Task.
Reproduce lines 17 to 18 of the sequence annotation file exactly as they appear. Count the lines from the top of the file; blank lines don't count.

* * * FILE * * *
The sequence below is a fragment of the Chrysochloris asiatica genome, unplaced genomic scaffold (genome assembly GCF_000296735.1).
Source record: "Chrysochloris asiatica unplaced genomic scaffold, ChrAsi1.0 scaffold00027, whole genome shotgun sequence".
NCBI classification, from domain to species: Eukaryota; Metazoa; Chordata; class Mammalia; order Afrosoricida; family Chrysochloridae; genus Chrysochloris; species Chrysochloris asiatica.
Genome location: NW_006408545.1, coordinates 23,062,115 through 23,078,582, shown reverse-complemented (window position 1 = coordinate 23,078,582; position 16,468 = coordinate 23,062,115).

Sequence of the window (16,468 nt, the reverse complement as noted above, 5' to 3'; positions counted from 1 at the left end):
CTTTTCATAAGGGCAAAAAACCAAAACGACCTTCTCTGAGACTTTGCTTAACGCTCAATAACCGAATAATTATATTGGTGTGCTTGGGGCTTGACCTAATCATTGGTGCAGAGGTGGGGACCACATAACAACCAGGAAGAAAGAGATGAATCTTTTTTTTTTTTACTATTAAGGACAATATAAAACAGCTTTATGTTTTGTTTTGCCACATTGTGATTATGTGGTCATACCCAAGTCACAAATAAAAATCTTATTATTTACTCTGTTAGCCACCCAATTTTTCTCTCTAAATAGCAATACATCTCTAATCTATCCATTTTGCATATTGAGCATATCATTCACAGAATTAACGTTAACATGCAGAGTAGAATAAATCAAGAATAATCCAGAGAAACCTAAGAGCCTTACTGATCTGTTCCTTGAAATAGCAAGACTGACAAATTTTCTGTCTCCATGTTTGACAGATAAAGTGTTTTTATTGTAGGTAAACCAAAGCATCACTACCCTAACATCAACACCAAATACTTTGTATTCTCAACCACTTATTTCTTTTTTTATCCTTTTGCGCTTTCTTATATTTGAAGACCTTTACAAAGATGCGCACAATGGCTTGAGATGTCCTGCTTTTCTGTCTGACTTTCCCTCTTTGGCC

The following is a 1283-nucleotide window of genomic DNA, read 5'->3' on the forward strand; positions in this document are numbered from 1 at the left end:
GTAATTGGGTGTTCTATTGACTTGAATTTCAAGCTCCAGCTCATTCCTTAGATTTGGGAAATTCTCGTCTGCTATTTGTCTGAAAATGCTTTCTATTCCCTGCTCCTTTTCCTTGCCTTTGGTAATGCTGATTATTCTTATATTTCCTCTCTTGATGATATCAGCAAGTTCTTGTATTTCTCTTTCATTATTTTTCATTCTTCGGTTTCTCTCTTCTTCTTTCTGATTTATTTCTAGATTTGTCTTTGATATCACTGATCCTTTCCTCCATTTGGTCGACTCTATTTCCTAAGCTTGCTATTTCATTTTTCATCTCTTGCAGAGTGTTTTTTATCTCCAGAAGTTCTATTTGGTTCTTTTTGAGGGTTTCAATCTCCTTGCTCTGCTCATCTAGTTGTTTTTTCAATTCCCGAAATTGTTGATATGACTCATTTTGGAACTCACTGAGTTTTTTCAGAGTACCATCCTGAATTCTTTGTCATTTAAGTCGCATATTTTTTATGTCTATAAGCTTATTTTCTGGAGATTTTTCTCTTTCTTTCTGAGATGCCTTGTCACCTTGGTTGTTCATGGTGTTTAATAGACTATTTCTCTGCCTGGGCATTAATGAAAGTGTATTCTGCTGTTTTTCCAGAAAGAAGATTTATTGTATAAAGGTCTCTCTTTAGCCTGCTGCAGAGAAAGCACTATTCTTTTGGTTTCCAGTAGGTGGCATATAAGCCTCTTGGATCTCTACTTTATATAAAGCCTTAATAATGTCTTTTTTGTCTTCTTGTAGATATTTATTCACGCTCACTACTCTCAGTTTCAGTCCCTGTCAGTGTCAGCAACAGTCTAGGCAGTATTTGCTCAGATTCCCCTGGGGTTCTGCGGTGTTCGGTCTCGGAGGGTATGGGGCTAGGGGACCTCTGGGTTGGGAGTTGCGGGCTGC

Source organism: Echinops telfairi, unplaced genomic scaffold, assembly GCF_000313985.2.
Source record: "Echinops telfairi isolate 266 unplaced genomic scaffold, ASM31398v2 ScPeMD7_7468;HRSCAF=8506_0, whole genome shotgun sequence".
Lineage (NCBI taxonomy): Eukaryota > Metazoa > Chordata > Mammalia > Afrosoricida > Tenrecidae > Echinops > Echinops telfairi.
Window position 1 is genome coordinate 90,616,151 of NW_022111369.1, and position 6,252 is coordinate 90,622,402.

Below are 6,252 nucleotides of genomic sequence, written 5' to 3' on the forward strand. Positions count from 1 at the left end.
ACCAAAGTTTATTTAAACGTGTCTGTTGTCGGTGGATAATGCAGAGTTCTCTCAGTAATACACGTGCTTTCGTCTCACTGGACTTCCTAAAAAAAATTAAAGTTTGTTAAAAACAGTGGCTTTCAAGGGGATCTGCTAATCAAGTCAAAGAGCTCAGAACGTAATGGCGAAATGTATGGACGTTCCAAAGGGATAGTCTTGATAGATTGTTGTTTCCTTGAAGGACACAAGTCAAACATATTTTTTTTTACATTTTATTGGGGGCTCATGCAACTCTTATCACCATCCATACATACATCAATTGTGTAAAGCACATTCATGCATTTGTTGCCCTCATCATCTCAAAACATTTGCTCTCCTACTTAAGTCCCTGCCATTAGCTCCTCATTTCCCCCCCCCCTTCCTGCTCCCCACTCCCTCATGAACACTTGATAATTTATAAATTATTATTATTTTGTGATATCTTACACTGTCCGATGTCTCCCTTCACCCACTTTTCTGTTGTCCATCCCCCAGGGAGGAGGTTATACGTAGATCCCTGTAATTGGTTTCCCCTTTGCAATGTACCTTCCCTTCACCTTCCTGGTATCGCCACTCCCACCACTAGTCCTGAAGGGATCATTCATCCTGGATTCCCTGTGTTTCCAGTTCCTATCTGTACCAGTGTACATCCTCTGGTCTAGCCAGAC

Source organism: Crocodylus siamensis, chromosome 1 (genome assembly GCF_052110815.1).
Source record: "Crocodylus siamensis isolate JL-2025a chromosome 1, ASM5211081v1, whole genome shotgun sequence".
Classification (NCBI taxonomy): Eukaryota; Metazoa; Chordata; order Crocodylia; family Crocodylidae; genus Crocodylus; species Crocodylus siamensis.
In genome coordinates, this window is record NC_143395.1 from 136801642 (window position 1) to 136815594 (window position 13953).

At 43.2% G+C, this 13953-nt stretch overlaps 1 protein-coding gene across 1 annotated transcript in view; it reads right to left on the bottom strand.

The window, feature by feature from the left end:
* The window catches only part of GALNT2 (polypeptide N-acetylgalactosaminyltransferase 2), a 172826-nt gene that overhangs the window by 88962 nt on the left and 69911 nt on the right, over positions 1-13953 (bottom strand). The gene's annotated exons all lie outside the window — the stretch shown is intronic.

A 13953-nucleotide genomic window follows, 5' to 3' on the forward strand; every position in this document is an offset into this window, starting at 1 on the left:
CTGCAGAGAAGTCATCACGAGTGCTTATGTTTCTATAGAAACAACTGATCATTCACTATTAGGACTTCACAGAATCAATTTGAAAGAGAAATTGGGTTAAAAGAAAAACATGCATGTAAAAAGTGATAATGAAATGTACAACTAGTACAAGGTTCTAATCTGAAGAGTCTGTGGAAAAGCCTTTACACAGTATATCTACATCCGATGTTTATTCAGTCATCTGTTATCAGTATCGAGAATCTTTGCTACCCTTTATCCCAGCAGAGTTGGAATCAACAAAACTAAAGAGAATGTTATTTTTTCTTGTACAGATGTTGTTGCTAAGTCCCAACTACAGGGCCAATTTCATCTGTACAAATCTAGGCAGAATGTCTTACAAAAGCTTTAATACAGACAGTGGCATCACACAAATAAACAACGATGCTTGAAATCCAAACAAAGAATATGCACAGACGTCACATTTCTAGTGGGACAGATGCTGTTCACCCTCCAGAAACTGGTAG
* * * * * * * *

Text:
Classification (NCBI taxonomy): Eukaryota; Metazoa; Chordata; order Crocodylia; family Crocodylidae; genus Crocodylus; species Crocodylus siamensis.
In genome coordinates, this window is record NC_143395.1 from 136801642 (window position 1) to 136815594 (window position 13953).